FairCoop in South-East Europe (Western Balkans)

Since the end of the conflict in the former Yugoslavia and the establishment of new states in the territory, the transition from an economy and politics based on monolithic socialism  towards a capitalist or more liberal economy and a pluralism of parties –democracy- is still ongoing, and it sometimes seems like a never-ending process

A certain amount of progress has been seen in the western republics with former federal states such as Slovenia and Croatia becoming members of the European Union. Bosnia and Herzegovina (BiH) is a State located in the central parts of the former Yugoslavia and its constitution is very specific, being based on the Dayton Peace Framework Accord, as signed by all actors in the conflict under the supervision of the International Community and the neighboring countries Serbia and Croatia. In this contract, State of BiH is constituted of two entities, the Federation of Bosnia and Herzegovina, the Republic of Srpska, and the Brčko District of BiH. So there are actually three entities.

In this political situation, it is really hard to have a productive economy, based on the usual understanding of entrepreneurship because of taxes, and corruption inside the political leadership. Thousands of people, even those with secure jobs inside the state structures, are now leaving the country and heading West, mostly to Germany, Austria and Scandinavia, looking for work and taking their families with them once they have settled down in the EU. Approximately 150,000 people have left the country in the last couple of years.

However, introducing people to the ideas and values of a cooperative way of working is something that is not unknown in the region, since we had a state that was founded on communism and later based on authoritarian socialism. For example, cooperative collectives were imposed on agriculture and the owners of the land had to donate a certain amount of products and services (using their own machines to work on the land). The resistance of the people to this was huge because of the unfair rules, laws, and certain customs such as the expropriation and state management of land.

The FairCoop values and principles are good seeds to start sowing on this land, as long as they are not presented in the old fashioned ways of the previous system, but we also need to be careful in approaching local merchants and individuals because they become very wary when you mention things like self-management, autonomy, or stateless democracy...

Cooperating and collaborating can be interpreted as a way of going directly against the State and a lot of people died in the last 25 years in the process of establishing the current statehood; but on the other hand, people are now getting tired of elected officials who become gradually more corrupt every time they get a piece of the electoral pie. So, there is space to introduce this new form of post-capitalistic FairCoop economy - values, principles, tools and a network that is made of real people - and the basic needs that can be satisfied through cooperation.

 

FairCooperating in the Region

Since the summer of 2017 cooperation started moving forward in the founding of new Local Nodes. Firstly, Local Node of Novi Sad, Vojvodina, Serbia become the cornerstone for spreading further the new green shoots in Tuzla, Bosnia and Herzegovina (founded at the end of October), and last but not least the Local Node of Sombor was founded recently.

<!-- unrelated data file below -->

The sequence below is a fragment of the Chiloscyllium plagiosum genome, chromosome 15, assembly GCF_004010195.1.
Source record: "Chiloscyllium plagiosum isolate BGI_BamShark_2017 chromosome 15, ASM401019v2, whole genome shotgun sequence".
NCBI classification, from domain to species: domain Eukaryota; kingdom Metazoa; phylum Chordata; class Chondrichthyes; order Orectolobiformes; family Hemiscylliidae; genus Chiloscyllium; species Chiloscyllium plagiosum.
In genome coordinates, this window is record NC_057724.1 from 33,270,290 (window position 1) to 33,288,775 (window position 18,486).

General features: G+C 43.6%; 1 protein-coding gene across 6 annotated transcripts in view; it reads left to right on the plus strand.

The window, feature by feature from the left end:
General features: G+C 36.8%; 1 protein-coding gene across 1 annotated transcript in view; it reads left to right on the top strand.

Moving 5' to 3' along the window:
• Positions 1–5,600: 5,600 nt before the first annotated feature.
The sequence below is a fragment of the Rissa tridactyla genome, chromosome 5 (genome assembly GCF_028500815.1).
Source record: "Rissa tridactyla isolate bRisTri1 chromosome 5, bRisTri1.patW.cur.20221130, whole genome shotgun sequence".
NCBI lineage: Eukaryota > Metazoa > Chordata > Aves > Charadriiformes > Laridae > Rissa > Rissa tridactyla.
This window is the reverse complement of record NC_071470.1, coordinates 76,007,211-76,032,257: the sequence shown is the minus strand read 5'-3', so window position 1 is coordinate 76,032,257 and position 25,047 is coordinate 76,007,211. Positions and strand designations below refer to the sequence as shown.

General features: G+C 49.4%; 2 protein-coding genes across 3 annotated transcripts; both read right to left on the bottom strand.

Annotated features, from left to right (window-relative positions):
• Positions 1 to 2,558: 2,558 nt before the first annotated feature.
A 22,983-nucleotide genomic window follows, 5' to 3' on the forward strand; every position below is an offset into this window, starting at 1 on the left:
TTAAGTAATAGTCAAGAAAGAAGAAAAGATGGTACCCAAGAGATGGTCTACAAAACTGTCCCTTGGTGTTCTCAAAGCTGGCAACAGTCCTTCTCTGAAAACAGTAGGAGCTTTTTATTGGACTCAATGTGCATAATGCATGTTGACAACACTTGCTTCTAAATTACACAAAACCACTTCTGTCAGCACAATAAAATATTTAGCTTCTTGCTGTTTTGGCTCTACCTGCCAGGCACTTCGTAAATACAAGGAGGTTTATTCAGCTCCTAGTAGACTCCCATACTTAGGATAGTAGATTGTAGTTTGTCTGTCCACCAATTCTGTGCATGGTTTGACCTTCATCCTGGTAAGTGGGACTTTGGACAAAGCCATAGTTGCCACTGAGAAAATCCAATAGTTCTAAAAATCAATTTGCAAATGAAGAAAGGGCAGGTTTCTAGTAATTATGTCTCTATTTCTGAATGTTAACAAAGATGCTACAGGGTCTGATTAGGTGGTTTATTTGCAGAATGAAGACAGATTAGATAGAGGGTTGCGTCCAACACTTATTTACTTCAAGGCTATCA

There are new nodes now under preparation in Montenegro and Croatia. Collaboration and cooperation here has been great, and the Local Node of Novi Sad has had a major role in the setting up of new nodes, such as the basic organization of the Nodes, teaching in the use of FairCoop tools - GitLab, OCP and the establishing of PoE's (Points of Exchange), communication via Telegram channels, and most of all with some help from the Swiss Nodes we were able to understand much better how and why people should join the FairCoop community. Still, there is much more knowledge to be shared and learned, and more effort to be put into finding a way to approach local people, so that they accept the Values and Principles of the FairCoop vision and mission. 

- Observation of any FairCoop influence in the Region should be made from the point of view that such a fair economy, along with its tools and network, would really help to improve relations between all new states in the process of regional coordination between local nodes.

- Circular Economy is going to be one of the reasons for people to come together in their usage of FairCoin, firstly as a tool for the sustainability of local economies, and from there it will eventually grow into something that all mankind would love to see –a fair and just world for every human being.

The first and most important items on the to-do list should be a publicity campaign in order to create a network of individuals and collectives, showing them the practical advantages of using FairCoin as part of a Fair Economy, offering them access to knowledge of the FairCoop ideas, values, qualities, principles and most valuable of all – the people involved in the movement.

Knowing the fact that a lot of people have lived in - at least for some time, or visited - Western Europe, and also as many of them currently have relatives living there should be a good reason for spreading the word about the fair economy and about FairCoop as a role-model for the future. FairCoop's future development in the Region depends on the inclusion of individuals who can and will accept cooperation and the common good as the goals they wish to fulfill- not only seeking material gain, but also in helping someone close to them to help themselves.

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